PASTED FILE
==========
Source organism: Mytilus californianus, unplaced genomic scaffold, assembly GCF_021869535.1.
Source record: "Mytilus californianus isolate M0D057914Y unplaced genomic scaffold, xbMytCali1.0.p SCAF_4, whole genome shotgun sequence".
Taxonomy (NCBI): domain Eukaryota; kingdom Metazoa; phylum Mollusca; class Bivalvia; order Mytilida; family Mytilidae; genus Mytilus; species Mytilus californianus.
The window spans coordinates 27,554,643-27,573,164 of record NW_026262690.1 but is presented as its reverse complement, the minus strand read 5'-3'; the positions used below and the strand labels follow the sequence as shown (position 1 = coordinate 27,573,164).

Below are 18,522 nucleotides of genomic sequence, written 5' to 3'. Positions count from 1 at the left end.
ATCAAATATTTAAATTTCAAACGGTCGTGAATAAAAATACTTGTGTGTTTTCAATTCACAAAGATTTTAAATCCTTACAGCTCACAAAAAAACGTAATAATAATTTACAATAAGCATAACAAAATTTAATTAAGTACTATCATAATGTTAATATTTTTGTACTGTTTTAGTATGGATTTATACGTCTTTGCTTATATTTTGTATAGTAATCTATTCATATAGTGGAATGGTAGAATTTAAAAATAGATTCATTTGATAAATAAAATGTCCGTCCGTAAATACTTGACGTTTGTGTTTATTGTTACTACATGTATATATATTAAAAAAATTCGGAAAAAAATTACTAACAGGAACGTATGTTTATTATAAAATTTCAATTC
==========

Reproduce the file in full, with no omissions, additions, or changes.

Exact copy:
Source organism: Mytilus californianus, unplaced genomic scaffold, assembly GCF_021869535.1.
Source record: "Mytilus californianus isolate M0D057914Y unplaced genomic scaffold, xbMytCali1.0.p SCAF_4, whole genome shotgun sequence".
Taxonomy (NCBI): domain Eukaryota; kingdom Metazoa; phylum Mollusca; class Bivalvia; order Mytilida; family Mytilidae; genus Mytilus; species Mytilus californianus.
The window spans coordinates 27,554,643-27,573,164 of record NW_026262690.1 but is presented as its reverse complement, the minus strand read 5'-3'; the positions used below and the strand labels follow the sequence as shown (position 1 = coordinate 27,573,164).

Below are 18,522 nucleotides of genomic sequence, written 5' to 3'. Positions count from 1 at the left end.
ATCAAATATTTAAATTTCAAACGGTCGTGAATAAAAATACTTGTGTGTTTTCAATTCACAAAGATTTTAAATCCTTACAGCTCACAAAAAAACGTAATAATAATTTACAATAAGCATAACAAAATTTAATTAAGTACTATCATAATGTTAATATTTTTGTACTGTTTTAGTATGGATTTATACGTCTTTGCTTATATTTTGTATAGTAATCTATTCATATAGTGGAATGGTAGAATTTAAAAATAGATTCATTTGATAAATAAAATGTCCGTCCGTAAATACTTGACGTTTGTGTTTATTGTTACTACATGTATATATATTAAAAAAATTCGGAAAAAAATTACTAACAGGAACGTATGTTTATTATAAAATTTCAATTC